26 June 2019

GDPR & Membership Organisations: One Year On

By Naomi Korn

Image ©Claudia Weaver

GDPR (General Data Protection Regulation) was transposed into UK law in May 2018 as the Data Protection Act 2018. By increasing the responsibilities of those who process personal data, as well as increasing the rights of people whose personal data is being processed, the sector, the country, the EU and arguably the world has been shaken. It was necessary to uplift existing data protection laws because those we had were no longer working – they were not fit for the digital age in which everyone is potentially connected to everyone else, anything, anywhere, anytime. Technology that enables this level of instantaneous connectivity needed better regulation to protect the content, goods, and personal data that flows through the sophisticated digital infrastructure. GDPR is the antidote to bad businesses practices, including the wide-scale bad practices associated with the commoditisation of personal data.  

Membership organisations are amongst those that have needed to review their policies, processes and responses to the personal data that they have been collecting and intend to collect. Beyond the specific requirements of the data protection legislation, this is no bad thing. Not every piece of data is good, current or useful, and too much data clogs the system. The more data you have the more exposed you are to data breaches and the greater the obligations you have to those whose data you are holding. So, one year on, when a number of organisations have already been fined by the Information Commissioner’s Office, what are the lessons learnt for membership organisations: 

1. Internal procedures & policies dealing with the processing of personal data, Subject Access Requests (SARs) and Data Breaches are fundamental to demonstrating compliance

2. Building privacy awareness from the start through Data Protection Impact Assessments (DPIAs) and robust contract management procedures will help ensure that the systems and activities associated with marketing are legally compliant and fit for purpose.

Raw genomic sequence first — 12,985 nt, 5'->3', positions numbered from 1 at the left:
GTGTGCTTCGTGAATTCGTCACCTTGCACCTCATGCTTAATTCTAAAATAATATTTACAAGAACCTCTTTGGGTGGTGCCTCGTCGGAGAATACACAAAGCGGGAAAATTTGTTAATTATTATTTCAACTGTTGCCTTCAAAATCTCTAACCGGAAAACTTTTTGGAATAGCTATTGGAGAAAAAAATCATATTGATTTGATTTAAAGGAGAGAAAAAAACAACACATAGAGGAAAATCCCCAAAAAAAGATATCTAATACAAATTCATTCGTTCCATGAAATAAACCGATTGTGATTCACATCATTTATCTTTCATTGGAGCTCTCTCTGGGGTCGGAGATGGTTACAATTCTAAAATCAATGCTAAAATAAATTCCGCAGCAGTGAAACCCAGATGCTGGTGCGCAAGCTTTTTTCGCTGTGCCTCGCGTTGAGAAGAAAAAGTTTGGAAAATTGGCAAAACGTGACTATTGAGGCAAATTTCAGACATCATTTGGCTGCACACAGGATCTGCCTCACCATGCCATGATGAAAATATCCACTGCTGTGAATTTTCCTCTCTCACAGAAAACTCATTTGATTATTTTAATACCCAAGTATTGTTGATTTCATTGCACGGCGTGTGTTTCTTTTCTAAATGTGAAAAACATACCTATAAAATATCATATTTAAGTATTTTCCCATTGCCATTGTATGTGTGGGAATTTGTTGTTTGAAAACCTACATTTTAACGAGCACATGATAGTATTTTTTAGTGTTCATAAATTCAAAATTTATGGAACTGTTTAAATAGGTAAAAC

3. The technology must serve the purpose, not drive the requirements. This must include the procurement of new client relationship management systems, DAMS etc. 

4. Membership organisations need to recognise personal data “touch points”, and ensure that these are reflected in privacy statements which are current, accessible and easy to understand. They should clearly describe the lawful grounds for processing, accountability and contact details if there are any queries and/or data subject requests.

5. Data Hygiene & Cyber Security are fundamental to membership organisations. Acceptable use policies must be updated and explained to all staff and volunteers as well as being reflected in contracts.

6. Implementation is only one aspect. User awareness and training is an on-going process and must be regularly revisited. Volunteers and contractors must be included in this and specific awareness raising activities developed according to their roles and needs. 

One year on, GDPR is a great opportunity to get our houses in order and demonstrate that we look after the personal data that we are entrusted with. This means that membership organisations have the opportunity to play to their strengths and demonstrate good business processes and transparency.  Building customer trust in this way can increase the likelihood of retaining existing members, whilst creating a robust framework for new members to join who are happy to entrust membership organisations with their personal data.

Naomi Korn Associates recently created a Data Protection, one year on training session. If you would like your staff to be kept up to date about changes to the laws through a practical and interactive session, please contact patrick@naomikorn.com.

© Naomi Korn Associates, 2019. Some Rights Reserved. The text here is licensed for use under a Creative Commons Attribution Share Alike Licence (CC BY SA)

Recent News

Back to News